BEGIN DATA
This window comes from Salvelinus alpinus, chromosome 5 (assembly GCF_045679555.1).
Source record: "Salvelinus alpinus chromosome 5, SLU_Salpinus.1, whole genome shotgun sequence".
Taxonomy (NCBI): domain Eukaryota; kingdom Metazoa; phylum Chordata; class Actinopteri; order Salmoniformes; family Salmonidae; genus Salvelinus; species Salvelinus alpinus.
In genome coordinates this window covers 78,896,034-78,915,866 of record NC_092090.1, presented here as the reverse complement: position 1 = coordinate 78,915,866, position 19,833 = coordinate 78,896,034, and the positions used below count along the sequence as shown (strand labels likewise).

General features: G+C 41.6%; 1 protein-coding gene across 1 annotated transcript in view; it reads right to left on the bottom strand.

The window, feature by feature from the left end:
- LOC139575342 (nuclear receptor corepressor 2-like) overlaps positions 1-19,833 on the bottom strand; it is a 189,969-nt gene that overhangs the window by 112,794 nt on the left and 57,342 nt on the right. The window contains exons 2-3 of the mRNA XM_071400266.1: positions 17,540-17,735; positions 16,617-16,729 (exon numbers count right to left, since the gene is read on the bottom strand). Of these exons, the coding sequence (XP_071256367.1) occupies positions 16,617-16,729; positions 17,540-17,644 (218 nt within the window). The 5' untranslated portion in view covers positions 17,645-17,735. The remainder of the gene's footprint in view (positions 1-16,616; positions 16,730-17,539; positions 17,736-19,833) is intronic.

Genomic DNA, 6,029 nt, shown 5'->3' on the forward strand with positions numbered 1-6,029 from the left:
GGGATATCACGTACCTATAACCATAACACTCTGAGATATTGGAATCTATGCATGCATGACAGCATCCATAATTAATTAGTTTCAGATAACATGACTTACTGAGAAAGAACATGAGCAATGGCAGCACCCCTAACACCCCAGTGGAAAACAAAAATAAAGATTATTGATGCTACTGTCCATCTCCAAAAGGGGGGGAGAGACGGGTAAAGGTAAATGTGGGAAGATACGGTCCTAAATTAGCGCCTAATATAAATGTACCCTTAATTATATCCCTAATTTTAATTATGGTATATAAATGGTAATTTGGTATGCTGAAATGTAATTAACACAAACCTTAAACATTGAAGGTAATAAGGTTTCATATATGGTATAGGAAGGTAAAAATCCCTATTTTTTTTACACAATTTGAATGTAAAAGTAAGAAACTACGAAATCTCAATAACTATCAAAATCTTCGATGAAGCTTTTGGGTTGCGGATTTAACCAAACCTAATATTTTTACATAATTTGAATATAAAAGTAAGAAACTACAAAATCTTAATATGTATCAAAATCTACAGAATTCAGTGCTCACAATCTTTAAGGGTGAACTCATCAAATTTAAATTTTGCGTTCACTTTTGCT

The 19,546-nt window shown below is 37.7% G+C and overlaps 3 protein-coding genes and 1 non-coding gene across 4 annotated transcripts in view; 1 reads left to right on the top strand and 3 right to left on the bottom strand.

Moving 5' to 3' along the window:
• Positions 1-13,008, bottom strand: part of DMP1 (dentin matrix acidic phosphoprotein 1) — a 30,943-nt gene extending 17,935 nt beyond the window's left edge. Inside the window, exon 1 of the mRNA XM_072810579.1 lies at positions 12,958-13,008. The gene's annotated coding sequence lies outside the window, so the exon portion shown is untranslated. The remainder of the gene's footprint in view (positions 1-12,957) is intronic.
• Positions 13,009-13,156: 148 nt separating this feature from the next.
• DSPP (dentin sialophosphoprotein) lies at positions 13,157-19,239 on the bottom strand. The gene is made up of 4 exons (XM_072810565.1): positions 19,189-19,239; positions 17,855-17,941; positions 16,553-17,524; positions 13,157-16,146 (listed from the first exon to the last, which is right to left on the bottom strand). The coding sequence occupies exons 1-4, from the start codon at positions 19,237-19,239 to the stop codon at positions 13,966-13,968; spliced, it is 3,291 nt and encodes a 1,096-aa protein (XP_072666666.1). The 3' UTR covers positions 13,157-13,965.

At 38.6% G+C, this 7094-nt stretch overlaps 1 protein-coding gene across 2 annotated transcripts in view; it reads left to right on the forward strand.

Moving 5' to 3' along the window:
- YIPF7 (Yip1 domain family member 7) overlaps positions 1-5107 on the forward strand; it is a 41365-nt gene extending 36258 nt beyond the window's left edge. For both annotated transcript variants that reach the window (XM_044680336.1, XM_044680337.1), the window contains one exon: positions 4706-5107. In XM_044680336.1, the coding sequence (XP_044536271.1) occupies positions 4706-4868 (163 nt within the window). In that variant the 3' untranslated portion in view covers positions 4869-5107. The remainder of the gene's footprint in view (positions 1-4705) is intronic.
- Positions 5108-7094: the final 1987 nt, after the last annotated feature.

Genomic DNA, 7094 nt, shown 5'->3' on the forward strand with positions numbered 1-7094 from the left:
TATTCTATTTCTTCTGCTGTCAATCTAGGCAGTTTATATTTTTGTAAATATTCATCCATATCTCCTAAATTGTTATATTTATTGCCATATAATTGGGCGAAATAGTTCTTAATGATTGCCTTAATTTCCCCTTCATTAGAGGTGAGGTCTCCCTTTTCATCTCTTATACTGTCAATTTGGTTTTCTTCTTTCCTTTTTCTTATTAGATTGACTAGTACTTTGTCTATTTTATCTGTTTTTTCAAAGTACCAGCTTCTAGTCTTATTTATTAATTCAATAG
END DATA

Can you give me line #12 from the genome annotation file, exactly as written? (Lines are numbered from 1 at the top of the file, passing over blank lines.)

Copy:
• Positions 1-13,008, bottom strand: part of DMP1 (dentin matrix acidic phosphoprotein 1) — a 30,943-nt gene extending 17,935 nt beyond the window's left edge. Inside the window, exon 1 of the mRNA XM_072810579.1 lies at positions 12,958-13,008. The gene's annotated coding sequence lies outside the window, so the exon portion shown is untranslated. The remainder of the gene's footprint in view (positions 1-12,957) is intronic.